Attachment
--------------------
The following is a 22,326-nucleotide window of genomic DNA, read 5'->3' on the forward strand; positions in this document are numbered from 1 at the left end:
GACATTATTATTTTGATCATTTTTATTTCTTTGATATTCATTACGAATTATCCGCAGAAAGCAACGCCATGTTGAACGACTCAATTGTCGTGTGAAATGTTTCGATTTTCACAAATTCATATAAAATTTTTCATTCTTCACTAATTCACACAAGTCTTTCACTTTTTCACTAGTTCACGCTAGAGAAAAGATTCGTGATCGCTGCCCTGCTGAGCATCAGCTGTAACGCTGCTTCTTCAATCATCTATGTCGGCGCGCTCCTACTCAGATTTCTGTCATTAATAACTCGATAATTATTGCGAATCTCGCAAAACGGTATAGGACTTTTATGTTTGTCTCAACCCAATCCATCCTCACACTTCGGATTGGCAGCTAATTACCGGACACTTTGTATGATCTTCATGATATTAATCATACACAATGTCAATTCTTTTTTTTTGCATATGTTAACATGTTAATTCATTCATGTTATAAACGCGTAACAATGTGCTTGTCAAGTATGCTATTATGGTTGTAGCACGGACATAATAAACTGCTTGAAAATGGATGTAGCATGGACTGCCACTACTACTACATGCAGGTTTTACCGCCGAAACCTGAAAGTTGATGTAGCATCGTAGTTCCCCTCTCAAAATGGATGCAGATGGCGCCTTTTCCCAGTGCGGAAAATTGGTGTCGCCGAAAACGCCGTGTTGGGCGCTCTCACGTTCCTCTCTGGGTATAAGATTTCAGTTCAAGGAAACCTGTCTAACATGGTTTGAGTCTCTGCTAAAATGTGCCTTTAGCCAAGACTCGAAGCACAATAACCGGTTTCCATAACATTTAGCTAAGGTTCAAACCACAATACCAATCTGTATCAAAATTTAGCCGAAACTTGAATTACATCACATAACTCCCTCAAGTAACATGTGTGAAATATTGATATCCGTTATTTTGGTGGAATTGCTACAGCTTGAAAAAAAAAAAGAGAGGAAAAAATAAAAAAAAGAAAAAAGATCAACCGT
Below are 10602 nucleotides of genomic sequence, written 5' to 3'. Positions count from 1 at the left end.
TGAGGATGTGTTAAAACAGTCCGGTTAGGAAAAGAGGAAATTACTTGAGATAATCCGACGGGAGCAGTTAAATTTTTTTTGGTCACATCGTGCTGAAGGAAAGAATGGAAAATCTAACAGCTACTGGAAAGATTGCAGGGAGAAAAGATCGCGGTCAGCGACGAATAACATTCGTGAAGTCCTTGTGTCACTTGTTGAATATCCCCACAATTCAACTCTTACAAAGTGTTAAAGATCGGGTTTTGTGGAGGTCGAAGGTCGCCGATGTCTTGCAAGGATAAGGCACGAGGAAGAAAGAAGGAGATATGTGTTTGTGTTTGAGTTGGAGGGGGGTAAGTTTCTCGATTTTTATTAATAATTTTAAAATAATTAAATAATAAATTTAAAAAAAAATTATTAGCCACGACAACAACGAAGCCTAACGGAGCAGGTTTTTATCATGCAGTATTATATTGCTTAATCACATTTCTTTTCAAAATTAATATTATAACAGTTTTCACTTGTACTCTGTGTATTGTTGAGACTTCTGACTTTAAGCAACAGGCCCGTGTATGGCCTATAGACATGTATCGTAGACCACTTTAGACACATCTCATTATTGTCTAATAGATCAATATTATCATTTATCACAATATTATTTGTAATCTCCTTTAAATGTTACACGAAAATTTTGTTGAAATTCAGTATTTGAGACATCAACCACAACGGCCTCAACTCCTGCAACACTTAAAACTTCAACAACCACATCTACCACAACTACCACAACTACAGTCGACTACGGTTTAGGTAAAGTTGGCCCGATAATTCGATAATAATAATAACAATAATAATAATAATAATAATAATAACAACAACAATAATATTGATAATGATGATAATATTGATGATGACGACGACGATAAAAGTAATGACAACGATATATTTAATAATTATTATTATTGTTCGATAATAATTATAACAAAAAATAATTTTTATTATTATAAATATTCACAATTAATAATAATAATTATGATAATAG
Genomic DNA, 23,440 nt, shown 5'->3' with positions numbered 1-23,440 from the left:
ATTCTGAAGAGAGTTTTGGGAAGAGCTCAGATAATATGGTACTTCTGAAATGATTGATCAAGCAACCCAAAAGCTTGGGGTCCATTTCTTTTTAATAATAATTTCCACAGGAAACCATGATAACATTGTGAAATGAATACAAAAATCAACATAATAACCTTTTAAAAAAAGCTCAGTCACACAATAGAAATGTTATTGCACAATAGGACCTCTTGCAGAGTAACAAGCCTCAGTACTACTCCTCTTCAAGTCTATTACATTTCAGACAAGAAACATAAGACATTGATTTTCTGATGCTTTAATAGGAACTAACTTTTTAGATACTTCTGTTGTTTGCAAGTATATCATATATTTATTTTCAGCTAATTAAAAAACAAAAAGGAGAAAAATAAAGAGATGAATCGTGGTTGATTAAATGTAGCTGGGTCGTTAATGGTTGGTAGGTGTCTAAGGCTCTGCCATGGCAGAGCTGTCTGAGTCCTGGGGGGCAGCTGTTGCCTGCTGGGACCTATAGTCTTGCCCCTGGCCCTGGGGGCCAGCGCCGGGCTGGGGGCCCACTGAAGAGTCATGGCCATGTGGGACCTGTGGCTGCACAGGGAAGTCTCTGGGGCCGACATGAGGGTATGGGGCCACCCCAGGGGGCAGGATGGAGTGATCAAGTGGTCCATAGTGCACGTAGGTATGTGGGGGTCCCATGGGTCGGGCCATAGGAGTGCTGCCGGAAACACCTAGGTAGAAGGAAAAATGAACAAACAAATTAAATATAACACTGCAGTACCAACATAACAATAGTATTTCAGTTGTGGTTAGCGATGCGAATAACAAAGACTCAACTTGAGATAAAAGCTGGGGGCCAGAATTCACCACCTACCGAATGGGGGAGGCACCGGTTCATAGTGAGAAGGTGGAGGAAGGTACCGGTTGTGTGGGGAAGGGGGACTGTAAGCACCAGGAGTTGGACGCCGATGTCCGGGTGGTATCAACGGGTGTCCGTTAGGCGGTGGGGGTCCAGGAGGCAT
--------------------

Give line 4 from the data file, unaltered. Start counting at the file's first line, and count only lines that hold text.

TGAGGATGTGTTAAAACAGTCCGGTTAGGAAAAGAGGAAATTACTTGAGATAATCCGACGGGAGCAGTTAAATTTTTTTTGGTCACATCGTGCTGAAGGAAAGAATGGAAAATCTAACAGCTACTGGAAAGATTGCAGGGAGAAAAGATCGCGGTCAGCGACGAATAACATTCGTGAAGTCCTTGTGTCACTTGTTGAATATCCCCACAATTCAACTCTTACAAAGTGTTAAAGATCGGGTTTTGTGGAGGTCGAAGGTCGCCGATGTCTTGCAAGGATAAGGCACGAGGAAGAAAGAAGGAGATATGTGTTTGTGTTTGAGTTGGAGGGGGGTAAGTTTCTCGATTTTTATTAATAATTTTAAAATAATTAAATAATAAATTTAAAAAAAAATTATTAGCCACGACAACAACGAAGCCTAACGGAGCAGGTTTTTATCATGCAGTATTATATTGCTTAATCACATTTCTTTTCAAAATTAATATTATAACAGTTTTCACTTGTACTCTGTGTATTGTTGAGACTTCTGACTTTAAGCAACAGGCCCGTGTATGGCCTATAGACATGTATCGTAGACCACTTTAGACACATCTCATTATTGTCTAATAGATCAATATTATCATTTATCACAATATTATTTGTAATCTCCTTTAAATGTTACACGAAAATTTTGTTGAAATTCAGTATTTGAGACATCAACCACAACGGCCTCAACTCCTGCAACACTTAAAACTTCAACAACCACATCTACCACAACTACCACAACTACAGTCGACTACGGTTTAGGTAAAGTTGGCCCGATAATTCGATAATAATAATAACAATAATAATAATAATAATAATAATAACAACAACAATAATATTGATAATGATGATAATATTGATGATGACGACGACGATAAAAGTAATGACAACGATATATTTAATAATTATTATTATTGTTCGATAATAATTATAACAAAAAATAATTTTTATTATTATAAATATTCACAATTAATAATAATAATTATGATAATAG